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How would you explain conservation of angular momentum to a six year old?

  1. Jul 8, 2007 #1
    The other day, a staff member at a science museum I've started volunteering at told me that when spinning on a lazy-susan type device, the main reason the spinning slows down when I extend my leg is because of "air friction."

    Being tactful, I didn't try to explain to her why that doesn't make sense. But it made me think, and I realized that I don't think I could really explain why the spinning slows down (and why it speeds back up when I pull my leg back in) to a six year old, which is the main age group of the museum.

    How would you explain it to a six year old?
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  3. Jul 8, 2007 #2


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    I seriously wouldn't know. I have a six-year old boy, but I wouldn't know how to explain that to him either. Ok, you could invent something like: when you have something turning and you make them bigger, then they turn slower, and when you make them smaller, they turn faster or something, but you'll be confronted soon with counter examples (like a bike and a train, which one goes faster etc...).
    At 6 years, normal kids are just getting acquainted with the natural number system, and some intuition for operations (mostly addition). Very difficult to explain what's a conserved vector quantity!
  4. Jul 8, 2007 #3


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    I used to have six year olds.
    Frankly, I don't think you are going to be able to do much better than just saying conservation of energy.
    When asked what that is then It is one of the rules of how the world works.

    Now if you could just explain it to adults :rolleyes:
  5. Jul 9, 2007 #4


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    You could try to explain the concept of linear momentum first. That an object at speed tends to remain at that speed, noting that in the real world friction evetually slows it down.

    If the child can grasp this concept then explain than an object tends to remain at it's current speed when traveling in a circle, and if the radius is decreased, the object continues to maintain it's speed, but since the radius is smaller, the rate of rotation is increased.

    For an example of this, get a small piece of pvc pipe, and tie a string to a small but relatively dense object. Thread the loose end of the string through the pipe, spin the object around in a circle, then pull on the string to decrease the radius.
  6. Jul 9, 2007 #5
    Sit them on a swivel chair, then tell them to stick their legs out and swing them from left or right. When they swing left, the chair will move clockwise, and when right, anti-clockwise. Actually, a six year old might be too small fo this effect to be very noticeable. If you spun the chair around and asked them to extend and retract their limbs to slow down and speed up the rotation it might work.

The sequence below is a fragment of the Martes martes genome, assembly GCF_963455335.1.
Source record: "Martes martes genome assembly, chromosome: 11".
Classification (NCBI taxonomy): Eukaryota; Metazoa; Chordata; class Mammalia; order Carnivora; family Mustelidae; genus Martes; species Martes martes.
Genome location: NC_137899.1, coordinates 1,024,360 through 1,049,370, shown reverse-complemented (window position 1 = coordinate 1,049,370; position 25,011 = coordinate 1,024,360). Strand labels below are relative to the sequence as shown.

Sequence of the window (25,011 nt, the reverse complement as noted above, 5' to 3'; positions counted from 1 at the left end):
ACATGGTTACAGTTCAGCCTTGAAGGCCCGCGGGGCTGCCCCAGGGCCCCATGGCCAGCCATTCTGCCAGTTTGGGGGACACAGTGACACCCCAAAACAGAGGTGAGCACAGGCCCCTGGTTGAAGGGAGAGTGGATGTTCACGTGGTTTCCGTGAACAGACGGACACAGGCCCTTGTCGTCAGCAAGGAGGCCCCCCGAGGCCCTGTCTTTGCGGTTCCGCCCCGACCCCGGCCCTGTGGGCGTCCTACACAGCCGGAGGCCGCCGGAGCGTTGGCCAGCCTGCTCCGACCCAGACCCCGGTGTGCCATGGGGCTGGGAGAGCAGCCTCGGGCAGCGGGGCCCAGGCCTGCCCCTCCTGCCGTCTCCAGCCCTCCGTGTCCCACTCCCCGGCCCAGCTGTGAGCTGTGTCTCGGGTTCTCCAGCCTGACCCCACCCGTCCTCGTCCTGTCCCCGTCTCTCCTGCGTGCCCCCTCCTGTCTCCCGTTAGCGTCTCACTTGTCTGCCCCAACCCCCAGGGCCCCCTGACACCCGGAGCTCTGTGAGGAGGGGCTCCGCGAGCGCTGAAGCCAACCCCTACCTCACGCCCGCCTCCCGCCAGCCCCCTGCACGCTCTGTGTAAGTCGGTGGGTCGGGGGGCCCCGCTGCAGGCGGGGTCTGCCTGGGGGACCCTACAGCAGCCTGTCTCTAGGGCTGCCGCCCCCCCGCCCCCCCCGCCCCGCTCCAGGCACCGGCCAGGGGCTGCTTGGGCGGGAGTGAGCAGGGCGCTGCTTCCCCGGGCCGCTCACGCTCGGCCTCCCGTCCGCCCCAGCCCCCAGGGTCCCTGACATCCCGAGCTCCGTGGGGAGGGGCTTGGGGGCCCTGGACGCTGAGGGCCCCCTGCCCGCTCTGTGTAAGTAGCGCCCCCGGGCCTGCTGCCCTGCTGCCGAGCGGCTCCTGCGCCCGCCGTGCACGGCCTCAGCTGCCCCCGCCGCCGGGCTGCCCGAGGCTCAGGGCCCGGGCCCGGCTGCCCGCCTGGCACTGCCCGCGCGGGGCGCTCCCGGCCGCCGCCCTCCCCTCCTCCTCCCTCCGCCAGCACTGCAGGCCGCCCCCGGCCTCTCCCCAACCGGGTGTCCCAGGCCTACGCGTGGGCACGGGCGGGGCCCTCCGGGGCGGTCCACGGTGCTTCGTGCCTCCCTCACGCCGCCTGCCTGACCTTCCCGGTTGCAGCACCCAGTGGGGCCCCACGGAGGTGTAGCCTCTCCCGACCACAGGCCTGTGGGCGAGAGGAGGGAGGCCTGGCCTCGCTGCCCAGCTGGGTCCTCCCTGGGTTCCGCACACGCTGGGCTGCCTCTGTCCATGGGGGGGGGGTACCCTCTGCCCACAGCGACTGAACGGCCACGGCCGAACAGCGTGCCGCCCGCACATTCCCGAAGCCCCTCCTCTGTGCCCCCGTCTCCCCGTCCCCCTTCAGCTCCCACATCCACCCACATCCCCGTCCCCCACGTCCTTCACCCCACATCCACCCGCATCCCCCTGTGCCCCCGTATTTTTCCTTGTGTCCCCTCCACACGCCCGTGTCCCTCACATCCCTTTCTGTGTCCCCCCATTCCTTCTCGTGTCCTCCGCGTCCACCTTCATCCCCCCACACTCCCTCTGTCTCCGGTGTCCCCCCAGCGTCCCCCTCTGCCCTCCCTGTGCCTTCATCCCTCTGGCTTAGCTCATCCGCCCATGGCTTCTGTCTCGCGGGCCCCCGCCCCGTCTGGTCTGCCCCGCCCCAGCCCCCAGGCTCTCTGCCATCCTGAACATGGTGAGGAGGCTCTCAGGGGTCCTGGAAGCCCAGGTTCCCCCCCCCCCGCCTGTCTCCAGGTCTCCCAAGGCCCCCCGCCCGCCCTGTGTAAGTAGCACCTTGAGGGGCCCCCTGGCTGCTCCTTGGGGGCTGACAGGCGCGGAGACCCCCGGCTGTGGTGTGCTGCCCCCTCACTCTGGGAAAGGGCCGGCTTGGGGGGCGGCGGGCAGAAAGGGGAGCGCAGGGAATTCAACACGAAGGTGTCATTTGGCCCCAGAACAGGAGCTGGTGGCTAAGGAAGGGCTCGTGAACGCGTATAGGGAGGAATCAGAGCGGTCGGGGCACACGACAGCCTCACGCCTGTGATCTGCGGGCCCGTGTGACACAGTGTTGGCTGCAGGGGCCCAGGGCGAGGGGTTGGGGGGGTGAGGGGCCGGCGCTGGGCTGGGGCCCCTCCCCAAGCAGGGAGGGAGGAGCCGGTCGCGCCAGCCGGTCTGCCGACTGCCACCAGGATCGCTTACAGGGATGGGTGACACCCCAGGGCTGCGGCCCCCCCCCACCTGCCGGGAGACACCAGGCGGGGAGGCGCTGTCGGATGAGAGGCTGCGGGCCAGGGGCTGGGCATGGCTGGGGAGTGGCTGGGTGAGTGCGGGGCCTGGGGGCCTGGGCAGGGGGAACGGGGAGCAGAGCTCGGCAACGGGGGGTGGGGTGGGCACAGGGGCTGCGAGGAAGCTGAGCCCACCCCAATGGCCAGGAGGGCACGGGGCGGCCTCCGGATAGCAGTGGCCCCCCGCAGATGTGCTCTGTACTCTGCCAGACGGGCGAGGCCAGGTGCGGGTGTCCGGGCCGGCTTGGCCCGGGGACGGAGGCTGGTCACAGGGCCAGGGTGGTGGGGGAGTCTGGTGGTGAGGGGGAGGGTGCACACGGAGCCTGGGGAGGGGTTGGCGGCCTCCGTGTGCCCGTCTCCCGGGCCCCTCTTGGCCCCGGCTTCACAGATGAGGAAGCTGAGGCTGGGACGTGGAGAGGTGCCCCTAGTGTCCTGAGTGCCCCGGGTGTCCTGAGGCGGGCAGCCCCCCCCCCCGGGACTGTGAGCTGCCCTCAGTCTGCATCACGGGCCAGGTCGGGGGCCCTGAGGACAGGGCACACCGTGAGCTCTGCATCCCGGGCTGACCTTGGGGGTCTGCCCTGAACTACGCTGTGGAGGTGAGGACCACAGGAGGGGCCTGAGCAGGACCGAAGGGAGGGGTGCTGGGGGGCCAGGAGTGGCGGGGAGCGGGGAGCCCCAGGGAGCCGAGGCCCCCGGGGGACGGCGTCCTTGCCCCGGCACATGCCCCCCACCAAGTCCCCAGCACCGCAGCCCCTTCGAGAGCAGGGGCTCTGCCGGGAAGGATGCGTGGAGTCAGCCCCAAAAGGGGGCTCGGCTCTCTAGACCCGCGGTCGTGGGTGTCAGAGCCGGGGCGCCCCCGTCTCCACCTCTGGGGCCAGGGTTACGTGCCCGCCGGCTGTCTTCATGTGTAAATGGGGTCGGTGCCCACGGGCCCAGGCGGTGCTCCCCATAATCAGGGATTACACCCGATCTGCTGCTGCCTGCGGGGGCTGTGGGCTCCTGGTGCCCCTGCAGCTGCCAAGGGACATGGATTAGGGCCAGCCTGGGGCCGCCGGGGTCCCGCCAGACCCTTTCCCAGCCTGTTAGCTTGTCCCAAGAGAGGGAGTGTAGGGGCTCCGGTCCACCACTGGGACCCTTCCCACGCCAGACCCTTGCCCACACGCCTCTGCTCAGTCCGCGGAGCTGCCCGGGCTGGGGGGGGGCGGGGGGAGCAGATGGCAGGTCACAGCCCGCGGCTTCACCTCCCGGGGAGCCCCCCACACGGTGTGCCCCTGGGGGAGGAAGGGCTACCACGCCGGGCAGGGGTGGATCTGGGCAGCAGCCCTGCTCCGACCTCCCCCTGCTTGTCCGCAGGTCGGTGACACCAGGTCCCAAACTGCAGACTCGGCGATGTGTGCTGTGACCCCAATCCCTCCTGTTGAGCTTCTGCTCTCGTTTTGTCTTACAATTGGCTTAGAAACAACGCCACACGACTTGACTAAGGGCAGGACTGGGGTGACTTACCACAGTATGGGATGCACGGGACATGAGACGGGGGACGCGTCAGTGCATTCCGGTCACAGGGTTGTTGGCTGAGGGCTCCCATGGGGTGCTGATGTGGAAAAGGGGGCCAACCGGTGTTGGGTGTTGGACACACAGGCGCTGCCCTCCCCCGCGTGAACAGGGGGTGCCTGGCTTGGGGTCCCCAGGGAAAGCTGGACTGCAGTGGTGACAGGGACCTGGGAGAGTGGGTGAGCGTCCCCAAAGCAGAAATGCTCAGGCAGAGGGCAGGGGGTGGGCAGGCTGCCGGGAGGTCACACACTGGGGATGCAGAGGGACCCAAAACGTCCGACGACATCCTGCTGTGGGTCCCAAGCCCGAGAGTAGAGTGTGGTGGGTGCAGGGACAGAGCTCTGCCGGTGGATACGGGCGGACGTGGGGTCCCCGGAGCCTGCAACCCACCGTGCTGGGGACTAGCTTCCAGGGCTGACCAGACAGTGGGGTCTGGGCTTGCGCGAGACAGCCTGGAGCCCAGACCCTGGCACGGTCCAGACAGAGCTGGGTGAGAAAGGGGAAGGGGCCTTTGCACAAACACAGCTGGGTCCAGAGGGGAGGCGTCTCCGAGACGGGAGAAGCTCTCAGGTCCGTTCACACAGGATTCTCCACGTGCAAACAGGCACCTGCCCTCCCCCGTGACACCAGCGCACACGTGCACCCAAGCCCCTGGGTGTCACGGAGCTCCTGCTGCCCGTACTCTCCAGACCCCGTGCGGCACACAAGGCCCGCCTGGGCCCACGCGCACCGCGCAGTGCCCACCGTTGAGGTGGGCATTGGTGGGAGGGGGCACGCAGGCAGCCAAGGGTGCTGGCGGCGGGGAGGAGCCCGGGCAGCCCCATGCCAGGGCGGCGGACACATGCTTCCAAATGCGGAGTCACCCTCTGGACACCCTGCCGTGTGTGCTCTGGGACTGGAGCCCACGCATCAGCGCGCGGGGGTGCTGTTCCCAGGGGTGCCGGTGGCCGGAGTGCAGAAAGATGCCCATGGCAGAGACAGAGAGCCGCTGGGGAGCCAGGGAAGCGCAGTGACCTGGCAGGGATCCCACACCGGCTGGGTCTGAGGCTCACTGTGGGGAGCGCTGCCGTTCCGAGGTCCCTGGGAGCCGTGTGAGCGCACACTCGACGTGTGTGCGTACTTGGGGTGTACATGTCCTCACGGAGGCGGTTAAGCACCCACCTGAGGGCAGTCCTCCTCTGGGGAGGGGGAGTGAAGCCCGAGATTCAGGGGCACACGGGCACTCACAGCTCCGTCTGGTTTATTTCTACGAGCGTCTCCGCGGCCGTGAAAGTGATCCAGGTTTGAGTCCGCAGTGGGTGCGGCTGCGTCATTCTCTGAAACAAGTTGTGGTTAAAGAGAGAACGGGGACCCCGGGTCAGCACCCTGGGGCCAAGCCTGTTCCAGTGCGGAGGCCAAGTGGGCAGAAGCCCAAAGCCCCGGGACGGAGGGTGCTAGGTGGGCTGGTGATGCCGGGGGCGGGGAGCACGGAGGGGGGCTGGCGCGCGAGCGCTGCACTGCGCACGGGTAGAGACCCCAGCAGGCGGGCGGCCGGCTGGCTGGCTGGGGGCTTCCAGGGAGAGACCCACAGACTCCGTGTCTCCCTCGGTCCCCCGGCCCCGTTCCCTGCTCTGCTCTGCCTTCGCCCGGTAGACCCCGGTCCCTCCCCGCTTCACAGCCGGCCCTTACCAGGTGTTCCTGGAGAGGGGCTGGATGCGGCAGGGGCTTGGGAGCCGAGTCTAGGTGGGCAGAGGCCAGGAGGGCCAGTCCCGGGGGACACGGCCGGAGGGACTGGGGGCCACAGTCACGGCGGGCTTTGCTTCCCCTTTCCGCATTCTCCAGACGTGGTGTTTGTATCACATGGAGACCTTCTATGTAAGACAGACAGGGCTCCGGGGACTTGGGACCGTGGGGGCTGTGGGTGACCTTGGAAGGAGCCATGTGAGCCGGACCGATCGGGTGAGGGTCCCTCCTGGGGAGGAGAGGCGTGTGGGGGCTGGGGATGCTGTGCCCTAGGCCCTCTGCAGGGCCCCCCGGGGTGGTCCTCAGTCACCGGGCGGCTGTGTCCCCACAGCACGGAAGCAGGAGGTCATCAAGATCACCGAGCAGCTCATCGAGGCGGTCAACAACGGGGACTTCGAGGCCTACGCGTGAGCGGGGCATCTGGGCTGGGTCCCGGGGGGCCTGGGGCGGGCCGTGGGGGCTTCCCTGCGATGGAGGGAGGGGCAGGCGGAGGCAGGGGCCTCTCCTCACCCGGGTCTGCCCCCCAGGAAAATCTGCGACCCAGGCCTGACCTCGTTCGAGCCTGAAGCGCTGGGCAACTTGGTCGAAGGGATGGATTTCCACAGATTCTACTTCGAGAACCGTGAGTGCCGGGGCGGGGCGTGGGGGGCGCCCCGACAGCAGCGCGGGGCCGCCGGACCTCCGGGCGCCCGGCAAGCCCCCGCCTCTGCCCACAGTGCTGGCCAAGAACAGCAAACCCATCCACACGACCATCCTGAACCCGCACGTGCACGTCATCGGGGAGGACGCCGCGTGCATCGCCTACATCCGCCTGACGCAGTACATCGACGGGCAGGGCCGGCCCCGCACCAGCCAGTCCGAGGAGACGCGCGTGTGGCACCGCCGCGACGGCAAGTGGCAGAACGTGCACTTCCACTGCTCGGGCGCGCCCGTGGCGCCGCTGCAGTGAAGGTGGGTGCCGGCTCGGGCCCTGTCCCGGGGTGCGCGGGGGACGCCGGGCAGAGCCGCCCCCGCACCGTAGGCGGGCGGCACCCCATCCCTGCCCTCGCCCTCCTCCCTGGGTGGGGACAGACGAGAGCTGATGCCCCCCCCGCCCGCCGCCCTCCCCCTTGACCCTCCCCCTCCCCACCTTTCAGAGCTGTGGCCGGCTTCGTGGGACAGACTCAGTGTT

7. Jul 9, 2007 #6


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    Yeah we should probably conquer this issue before we try to explain things to 6-year-olds! By what I read, I think the tour guide that the OP mentioned actually believed friction was cause, not angular momentum.:rolleyes:
  8. Jul 9, 2007 #7
    Theres also a change in energy right? You can show that with the pvc pipe example. How it takes energy to pull the object into tighter circles, but its easier (releases energy) to let the ball farther out.
  9. Jul 9, 2007 #8
    I would use the ice skater example. You can show a video of an iceskater to the child and point out to them that every time as the skater goes into a circular jump they hold out their arms as far as can be while they spin into the jump. Then as soon as they leap into the air they pull in their arms which causes them to spin faster. Then just as they land they stick their arms out which slows down their spinning so that they can regain their balance easier. The explanation could be that the spinning ice skater can increase or decrease how fast she is spinning by pulling her arms in or extending them out during the spin, and that the reason why this works is because of conservation of angular momentum.

    Of course, if the 6th grader asks what those "bumps" are on the ice skaters chest that's when you just nervously say, "yes, momentum is conserved for those too" and proceed to buy them a Nintendo game or something...
    Last edited: Jul 9, 2007
  10. Jul 9, 2007 #9
    We have a spinning device at the museum that is very good at illustrating that when you extend your leg (or butt, or arm, etc.) your spinning slows down; when you pull it back in, you speed up. The tour guide was trying to explain it in terms of "surface area" and "air friction."

    All of these explanations are great, and are helping me. Yes, the problem of explaining to the children's parents is what comes first... I wonder if I can even explain it to myself!
  11. Jul 10, 2007 #10
    When I discuss physics with nonphysics people, I always refer to the centrifugal force as "the merry-go-round effect" The farther out on the merry go round you are the "harder" the merry go round is trying to push you off, which means it gets "tired" and cannot spin as fast. I know, pretty sloppy.....but this is a 6 year old we are talking about. However, if you stop and think about how centrifugal force is tied to the entire energy of the system this is actually more or less correct. I have a 6 year old as well, so I'll check tonight if he buys this arguemunt.
    Last edited: Jul 10, 2007
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